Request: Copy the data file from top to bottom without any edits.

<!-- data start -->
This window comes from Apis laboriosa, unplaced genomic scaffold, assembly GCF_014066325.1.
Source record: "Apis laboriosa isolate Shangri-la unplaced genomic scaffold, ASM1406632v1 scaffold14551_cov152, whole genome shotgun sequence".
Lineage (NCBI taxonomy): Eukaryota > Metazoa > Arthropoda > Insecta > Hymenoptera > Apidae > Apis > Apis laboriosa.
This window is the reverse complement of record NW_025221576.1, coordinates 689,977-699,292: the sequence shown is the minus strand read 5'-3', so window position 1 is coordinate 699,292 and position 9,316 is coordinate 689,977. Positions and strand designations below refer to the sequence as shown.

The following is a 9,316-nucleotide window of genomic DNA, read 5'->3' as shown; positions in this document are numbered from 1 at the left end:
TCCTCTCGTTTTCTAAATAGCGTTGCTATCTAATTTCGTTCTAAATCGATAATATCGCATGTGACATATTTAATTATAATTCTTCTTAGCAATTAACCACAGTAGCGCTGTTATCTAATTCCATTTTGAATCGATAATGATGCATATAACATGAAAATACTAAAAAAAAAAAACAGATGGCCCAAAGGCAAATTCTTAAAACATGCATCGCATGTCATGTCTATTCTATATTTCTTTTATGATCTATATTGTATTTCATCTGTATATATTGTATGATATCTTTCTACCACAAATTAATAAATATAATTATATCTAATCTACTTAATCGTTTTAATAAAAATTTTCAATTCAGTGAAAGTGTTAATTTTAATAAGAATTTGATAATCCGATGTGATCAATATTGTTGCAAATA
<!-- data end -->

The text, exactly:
This window comes from Apis laboriosa, unplaced genomic scaffold, assembly GCF_014066325.1.
Source record: "Apis laboriosa isolate Shangri-la unplaced genomic scaffold, ASM1406632v1 scaffold14551_cov152, whole genome shotgun sequence".
Lineage (NCBI taxonomy): Eukaryota > Metazoa > Arthropoda > Insecta > Hymenoptera > Apidae > Apis > Apis laboriosa.
This window is the reverse complement of record NW_025221576.1, coordinates 689,977-699,292: the sequence shown is the minus strand read 5'-3', so window position 1 is coordinate 699,292 and position 9,316 is coordinate 689,977. Positions and strand designations below refer to the sequence as shown.

The following is a 9,316-nucleotide window of genomic DNA, read 5'->3' as shown; positions in this document are numbered from 1 at the left end:
TCCTCTCGTTTTCTAAATAGCGTTGCTATCTAATTTCGTTCTAAATCGATAATATCGCATGTGACATATTTAATTATAATTCTTCTTAGCAATTAACCACAGTAGCGCTGTTATCTAATTCCATTTTGAATCGATAATGATGCATATAACATGAAAATACTAAAAAAAAAAAACAGATGGCCCAAAGGCAAATTCTTAAAACATGCATCGCATGTCATGTCTATTCTATATTTCTTTTATGATCTATATTGTATTTCATCTGTATATATTGTATGATATCTTTCTACCACAAATTAATAAATATAATTATATCTAATCTACTTAATCGTTTTAATAAAAATTTTCAATTCAGTGAAAGTGTTAATTTTAATAAGAATTTGATAATCCGATGTGATCAATATTGTTGCAAATA